“Welcome, wild harbinger of spring!
To this small nook of earth;
Feeling and fancy fondly cling,
Round thoughts which owe their birth,
To thee, and to the humble spot, Where chance has fixed thy lowly lot.”
To some, crocuses and budding flowers may signal the arrival of spring.
But thanks to a long-ago English class where I first encountered the word, “harbinger,” birds have always been my symbol of rebirth and reawakening after a long, dormant winter.
Even here in the south, we are still fully ensconced in winter. In fact, our coldest, snowiest, most wintry weather is probably still ahead of us.
But inside, I I couldn’t keep the birds away. They descended on my foyer, like something out of a Hitchcock movie.
Well, not really. This scene is a lot prettier and more pleasant than that.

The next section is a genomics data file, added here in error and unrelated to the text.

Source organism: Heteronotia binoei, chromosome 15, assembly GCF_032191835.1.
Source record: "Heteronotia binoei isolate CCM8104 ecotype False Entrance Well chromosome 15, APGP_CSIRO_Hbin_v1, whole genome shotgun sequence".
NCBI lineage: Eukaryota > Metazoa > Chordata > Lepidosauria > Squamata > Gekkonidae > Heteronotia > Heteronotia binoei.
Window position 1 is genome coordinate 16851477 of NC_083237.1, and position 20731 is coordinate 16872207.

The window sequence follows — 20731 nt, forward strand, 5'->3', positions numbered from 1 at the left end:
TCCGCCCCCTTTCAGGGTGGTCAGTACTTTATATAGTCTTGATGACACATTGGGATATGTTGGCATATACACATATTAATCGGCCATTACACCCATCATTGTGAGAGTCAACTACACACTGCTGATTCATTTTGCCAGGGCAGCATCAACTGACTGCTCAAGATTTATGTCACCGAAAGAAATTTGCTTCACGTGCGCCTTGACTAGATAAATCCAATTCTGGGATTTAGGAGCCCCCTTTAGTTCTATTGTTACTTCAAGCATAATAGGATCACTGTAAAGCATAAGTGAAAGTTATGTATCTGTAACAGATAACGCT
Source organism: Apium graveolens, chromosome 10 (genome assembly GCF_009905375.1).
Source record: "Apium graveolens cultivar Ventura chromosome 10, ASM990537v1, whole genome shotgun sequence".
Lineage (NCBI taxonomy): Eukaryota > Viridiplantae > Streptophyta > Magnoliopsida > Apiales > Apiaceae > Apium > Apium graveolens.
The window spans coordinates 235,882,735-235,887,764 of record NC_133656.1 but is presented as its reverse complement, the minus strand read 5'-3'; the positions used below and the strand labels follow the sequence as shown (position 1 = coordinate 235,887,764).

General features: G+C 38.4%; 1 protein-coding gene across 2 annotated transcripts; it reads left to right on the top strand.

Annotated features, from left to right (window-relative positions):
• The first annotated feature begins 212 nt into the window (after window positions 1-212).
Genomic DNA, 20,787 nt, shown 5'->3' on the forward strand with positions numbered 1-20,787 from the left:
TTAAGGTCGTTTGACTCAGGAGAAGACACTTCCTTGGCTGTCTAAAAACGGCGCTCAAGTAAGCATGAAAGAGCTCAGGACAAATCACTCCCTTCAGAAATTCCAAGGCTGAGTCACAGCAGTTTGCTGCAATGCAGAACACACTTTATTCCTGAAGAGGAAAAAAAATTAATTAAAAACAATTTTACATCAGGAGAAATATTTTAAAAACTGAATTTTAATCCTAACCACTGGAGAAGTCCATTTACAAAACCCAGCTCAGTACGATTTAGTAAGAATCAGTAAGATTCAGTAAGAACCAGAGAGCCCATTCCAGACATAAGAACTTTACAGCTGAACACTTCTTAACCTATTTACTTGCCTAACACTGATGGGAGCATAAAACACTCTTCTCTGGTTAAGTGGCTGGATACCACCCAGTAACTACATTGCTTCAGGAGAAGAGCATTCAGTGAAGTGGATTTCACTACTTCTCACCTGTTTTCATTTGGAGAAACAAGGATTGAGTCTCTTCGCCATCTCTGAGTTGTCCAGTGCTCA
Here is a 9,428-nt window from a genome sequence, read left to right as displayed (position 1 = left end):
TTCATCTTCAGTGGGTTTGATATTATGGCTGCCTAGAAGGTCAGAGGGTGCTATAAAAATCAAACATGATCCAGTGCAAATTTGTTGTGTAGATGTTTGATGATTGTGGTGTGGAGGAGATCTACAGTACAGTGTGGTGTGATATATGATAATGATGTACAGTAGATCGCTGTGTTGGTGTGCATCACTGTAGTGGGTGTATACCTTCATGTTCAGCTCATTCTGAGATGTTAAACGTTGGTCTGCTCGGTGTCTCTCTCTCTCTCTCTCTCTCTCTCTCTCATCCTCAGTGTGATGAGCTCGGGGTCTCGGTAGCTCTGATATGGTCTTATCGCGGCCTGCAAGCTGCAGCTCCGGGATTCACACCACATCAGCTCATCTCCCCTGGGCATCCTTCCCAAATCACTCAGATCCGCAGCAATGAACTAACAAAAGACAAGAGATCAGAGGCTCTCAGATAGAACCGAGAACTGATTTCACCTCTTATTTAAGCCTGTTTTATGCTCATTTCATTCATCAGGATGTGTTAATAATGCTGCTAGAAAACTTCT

Though it’s the dead of winter, I couldn’t resist decorating the buffet in my foyer with birds.
Just chalk it up to wishful thinking and wistfulness for 60-degree days and flip-flops.
So the birds have flown the coop.
Left the nest and landed in the most unexpected places in my house.
You’ll find them perched in nests and bare branches.
Bright pops of color against the starkness of wintry days.
I delight every time I see a bright red cardinal, the state bird here in North Carolina, fly across the yard.
And how I love a bird’s nests. Every spring, we find them in our trees and sometimes in flower pots or wherever else the mama thought it safe to hatch her young.
I have been seeing lots of birds flying across the yard these past weeks. I even caught a glimpse of a cardinal and a bluejay.
While others stake their forecasts on groundhogs, I’ll trust the birds that spring is coming soon.